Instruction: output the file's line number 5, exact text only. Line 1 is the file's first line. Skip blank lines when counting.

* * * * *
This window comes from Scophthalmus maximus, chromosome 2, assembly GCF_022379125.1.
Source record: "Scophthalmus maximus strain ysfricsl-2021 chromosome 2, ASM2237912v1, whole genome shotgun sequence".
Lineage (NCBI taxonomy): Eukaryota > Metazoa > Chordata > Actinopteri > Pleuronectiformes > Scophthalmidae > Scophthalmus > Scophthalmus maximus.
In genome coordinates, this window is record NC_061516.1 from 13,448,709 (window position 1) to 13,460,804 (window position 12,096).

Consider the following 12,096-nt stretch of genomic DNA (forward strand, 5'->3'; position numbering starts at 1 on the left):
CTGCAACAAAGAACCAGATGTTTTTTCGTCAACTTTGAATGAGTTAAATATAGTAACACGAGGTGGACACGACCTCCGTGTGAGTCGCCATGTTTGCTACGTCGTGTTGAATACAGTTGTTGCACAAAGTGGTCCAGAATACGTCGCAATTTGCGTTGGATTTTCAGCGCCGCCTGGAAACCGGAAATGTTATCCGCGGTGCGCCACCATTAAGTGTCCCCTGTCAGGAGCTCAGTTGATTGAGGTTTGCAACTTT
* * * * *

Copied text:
Consider the following 12,096-nt stretch of genomic DNA (forward strand, 5'->3'; position numbering starts at 1 on the left):